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explain how the heisenberg principle applies to the current model of the atom

explain how the heisenberg principle applies to the current model of the atom
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So Neveen,
You want to relate the Heisenberg Uncertainty Principle to the current (electron cloud) model of the atom.
First, what did Heisenberg say>
1) .delta.p times .delta.x >= h/2.pi. where .delta. stands for the Greek capital delta letter, and .pi. stands for the mathematical symbol pi (~3.14159).
2) .delta.E times .delta.t >= h/2.pi. This is mathematically equivalent; but we use the first equation for most of the things we think about at the quantum level, unless we're specifically considering energies.
What do these equations mean to you? For the first: whenever you measure, specify, or use values for the momentum (inertia) of any particle, and do the same for values of position (that's the "x") measured, specified, or used at the same time, each of those values has a little experimental uncertainty, that is, you can't measure or know it to infinite precision. You would think that this is just a matter of "self-evident", measurement methods being what they are (example: you're not going to be able to read lengths to a precision of 10^-6 meter from a standard meter stick, with its 10^-3 markings (every mm)); but the Heisenberg equation says something different; it says that NO MATTER HOW GOOD YOUR MEASUREMENT METHODS ARE, you STILL can't measure position and momentum exactly at the same time for any object.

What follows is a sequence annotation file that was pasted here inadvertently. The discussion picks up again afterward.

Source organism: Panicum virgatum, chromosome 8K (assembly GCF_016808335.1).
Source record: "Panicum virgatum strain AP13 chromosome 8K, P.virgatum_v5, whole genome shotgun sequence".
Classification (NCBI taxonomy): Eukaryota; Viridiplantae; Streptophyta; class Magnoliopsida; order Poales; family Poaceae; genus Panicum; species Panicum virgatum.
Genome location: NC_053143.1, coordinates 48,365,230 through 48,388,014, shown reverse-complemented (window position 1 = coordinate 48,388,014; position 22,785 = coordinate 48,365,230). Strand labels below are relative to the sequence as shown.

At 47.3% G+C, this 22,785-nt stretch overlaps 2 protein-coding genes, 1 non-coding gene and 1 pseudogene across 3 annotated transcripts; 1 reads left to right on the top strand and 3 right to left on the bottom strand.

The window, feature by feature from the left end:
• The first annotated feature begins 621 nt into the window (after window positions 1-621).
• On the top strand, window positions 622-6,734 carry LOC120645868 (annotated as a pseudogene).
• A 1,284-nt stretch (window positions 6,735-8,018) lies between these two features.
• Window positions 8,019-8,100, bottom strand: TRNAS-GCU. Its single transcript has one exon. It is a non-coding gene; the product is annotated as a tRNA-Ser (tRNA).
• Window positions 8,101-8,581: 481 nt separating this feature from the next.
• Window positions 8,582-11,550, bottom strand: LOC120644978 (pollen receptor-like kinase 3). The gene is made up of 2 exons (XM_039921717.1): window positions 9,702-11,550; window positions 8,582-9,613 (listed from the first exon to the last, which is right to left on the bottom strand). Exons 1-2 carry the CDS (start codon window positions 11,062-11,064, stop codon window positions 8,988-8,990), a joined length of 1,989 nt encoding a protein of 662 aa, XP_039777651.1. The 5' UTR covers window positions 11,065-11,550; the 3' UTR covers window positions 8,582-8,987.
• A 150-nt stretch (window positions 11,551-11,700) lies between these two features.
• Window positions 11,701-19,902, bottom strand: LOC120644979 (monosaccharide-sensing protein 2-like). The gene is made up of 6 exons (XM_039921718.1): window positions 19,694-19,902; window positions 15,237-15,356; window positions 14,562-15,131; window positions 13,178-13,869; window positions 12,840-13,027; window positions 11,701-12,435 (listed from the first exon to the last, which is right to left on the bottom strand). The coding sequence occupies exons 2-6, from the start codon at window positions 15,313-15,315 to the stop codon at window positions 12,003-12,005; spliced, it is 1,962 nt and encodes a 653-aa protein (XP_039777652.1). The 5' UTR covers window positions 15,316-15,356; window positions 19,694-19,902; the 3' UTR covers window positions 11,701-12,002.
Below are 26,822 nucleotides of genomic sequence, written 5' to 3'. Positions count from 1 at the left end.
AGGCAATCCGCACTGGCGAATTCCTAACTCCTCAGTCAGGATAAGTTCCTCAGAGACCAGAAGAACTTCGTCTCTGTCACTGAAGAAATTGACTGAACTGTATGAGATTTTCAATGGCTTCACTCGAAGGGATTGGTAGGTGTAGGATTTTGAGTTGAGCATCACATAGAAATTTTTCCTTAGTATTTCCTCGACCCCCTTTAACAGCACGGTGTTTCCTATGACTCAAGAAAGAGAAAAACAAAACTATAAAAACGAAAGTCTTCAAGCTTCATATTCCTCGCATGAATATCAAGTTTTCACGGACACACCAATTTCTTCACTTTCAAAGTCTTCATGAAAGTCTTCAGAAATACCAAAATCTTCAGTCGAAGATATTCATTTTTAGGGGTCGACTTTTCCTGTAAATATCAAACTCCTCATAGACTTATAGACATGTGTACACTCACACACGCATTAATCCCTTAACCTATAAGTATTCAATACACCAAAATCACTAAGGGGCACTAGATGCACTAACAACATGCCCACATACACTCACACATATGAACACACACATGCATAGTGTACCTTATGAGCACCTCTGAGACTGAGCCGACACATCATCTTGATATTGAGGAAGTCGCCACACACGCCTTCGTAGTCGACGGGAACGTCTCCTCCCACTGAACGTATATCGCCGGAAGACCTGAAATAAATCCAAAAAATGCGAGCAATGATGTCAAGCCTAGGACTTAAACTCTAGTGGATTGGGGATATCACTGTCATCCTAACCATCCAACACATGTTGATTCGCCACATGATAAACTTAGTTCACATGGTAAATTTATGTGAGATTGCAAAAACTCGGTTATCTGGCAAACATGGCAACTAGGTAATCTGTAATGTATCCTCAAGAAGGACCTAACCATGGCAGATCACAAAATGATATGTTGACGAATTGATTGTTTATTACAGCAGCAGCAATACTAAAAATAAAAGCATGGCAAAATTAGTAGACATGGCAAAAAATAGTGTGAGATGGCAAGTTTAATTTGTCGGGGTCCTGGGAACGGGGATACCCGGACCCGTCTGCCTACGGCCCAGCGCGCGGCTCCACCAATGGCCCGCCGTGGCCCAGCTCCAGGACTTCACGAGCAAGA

Nature itself prevents you; as you measure you affect the object and its position or momentum then change in a way you can't ever exactly know. You can measure it again, of course; then you know where it is NOW but its momentum has changed yet again, and so forth.
For the nucleus as a whole, it's pretty massive, so even little motions of it at the center of the atom (i.e. wiggles in velocity, which translate into wiggles in momentum = .delta.P) don't prevent getting a pretty good location fix for it (small .delta.position). But for electrons ---- their mass is so small, that their momentum is also small (so, there's not much "wiggle room" or .delta.p, down near zero!) -- and that MUST translate into a high .delta.position -- i.e., the electrons HAVE to take up a large fuzzy cloud as their possible position. That's (more or less directly) the result of the Heisenberg Uncertainty Principle.
I like to use the analogy of cats.
You put an adult cat in a corner, and it washes its face with its paw while it considers the situation.
You put a kitten in a corner, and it starts running out. You can keep putting it in the corner all day, and it will still keep running out. The kitten is like the electron -- you just can't keep it cooped up tightly.
There are a few nifty things that follow from this. Since electrons bop into each other, and thereby keep atoms and molecules from getting too close together (the nuclei are still far apart from each other when two molecules collide - they don't play a part in the collision, other than providing some overall momentum and kinetic energy as a whole to perhaps give the electrons enough force to chemically react), it follows that if a form of matter didn't have electrons (perhaps, it acquired its charge balance directly in the nucleus itself) it might be able to be much denser. Maybe even "dark matter"?
Second, since these electrons are buzzing around in fuzzy clouds, these clouds are overlapping in space. Given that ordinarily electrons like to repel each other electrostatically, what is it about electrons on an atom that permits them to ignore each other? If you haven't started learning yet about orbitals and wavefunctions and their symmetry properties, you will in chemistry class someday. It's great stuff.